his past experience also recommends Mr Regling for the job. The 59-year-old has spent the better part of four decades flitting between the IMF, Germany's finance ministry and Brussels. He played a key role in drawing up the Stability and Growth Pact in the 1990s while based at the German finance ministry. The pact, which was a condition Germany insisted on before agreeing to give up its precious D-mark, was intended to rein in profligacy among countries using the euro and prevent the mess that they are now in. Mr Regling then spent much of the past decade trying to enforce it as the director-general for economic and financial affairs at the European Commission.
Also this:
Yglesias: The Latvian Catastrophe
Klaus Regling, chief executive of the European Financial Stability Facility, wants you to know that monetary union without fiscal integration is workable after all and he offers, as an example, Latvia:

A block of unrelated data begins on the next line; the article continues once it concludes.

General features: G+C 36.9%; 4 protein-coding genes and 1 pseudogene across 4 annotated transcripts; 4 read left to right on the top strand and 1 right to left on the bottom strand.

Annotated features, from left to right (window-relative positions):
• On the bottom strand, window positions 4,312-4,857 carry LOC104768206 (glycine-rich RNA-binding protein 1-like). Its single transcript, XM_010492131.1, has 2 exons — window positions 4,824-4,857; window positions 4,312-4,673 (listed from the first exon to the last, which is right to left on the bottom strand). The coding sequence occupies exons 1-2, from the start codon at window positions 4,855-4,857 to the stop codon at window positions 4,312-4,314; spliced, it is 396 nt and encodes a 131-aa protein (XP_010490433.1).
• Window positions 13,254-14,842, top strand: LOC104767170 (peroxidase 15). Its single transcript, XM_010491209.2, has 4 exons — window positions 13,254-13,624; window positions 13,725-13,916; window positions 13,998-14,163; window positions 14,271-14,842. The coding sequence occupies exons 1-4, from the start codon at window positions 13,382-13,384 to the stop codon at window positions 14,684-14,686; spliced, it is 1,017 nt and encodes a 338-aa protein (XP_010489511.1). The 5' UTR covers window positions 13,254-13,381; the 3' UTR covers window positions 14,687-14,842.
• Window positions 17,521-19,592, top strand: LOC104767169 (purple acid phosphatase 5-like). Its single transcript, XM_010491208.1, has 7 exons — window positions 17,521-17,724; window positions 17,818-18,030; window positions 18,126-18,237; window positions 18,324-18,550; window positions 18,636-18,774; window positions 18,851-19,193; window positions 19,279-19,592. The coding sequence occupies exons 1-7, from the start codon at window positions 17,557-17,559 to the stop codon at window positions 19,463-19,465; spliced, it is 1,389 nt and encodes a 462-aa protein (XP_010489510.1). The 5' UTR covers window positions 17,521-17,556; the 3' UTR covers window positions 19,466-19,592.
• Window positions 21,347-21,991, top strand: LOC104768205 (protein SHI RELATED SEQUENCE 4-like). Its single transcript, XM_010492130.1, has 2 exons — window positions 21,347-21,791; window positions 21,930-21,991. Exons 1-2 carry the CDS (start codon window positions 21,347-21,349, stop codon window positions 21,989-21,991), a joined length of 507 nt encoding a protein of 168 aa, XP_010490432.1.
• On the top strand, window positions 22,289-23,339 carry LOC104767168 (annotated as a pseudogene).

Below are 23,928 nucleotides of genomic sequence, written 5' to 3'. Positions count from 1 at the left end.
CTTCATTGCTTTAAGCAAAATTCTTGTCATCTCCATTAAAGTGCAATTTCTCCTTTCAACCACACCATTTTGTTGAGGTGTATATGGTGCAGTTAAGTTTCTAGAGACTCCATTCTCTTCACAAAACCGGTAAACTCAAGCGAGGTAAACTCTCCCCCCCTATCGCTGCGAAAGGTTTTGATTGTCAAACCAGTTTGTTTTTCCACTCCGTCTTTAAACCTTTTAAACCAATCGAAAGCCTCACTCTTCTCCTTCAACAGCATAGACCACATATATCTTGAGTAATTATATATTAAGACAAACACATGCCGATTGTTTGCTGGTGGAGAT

Latvia which has a currency pegged to the euro, testifies to the success of this policy. Contrary to commentators who predicted disaster for Latvia early last year unless it gave up its hard peg - in line with advice from the commission - it did not devalue its exchange rate. A real effective devaluation was achieved through severe cuts in nominal income. Today its economy is growing again. Those outside "experts", who always seem to know what is good for Europe, should take note.
So to be clear about this, the Latvian economy suffered a 4.2 percent contraction in 2008. By way of comparison, in the horrible year of 2009 the US economy contracted 2.44 percent. So that was a very bad recession, much worse than the American recession. At this point, so called "outside `experts'" predicted disaster for Latvia in early 2009 unless it devalued its exchange rate. Latvia declined to devalue and its GDP shrunk 18 percent! That's the disaster right there. Overall GDP growth for 2010 is forecast to be slightly negative again. So, yes, Latvia has returned the growth. But the toll was terrifyingly high.
I despair, I truly do.
He also appears here: European Tribune - The Irish Disease
The hard-hitting reports by the new Central Bank governor Patrick Honohan and international banking experts Klaus Regling and Max Watson published yesterday heavily criticised misguided government economic policies, a weak system of financial regulation and poor bank lending.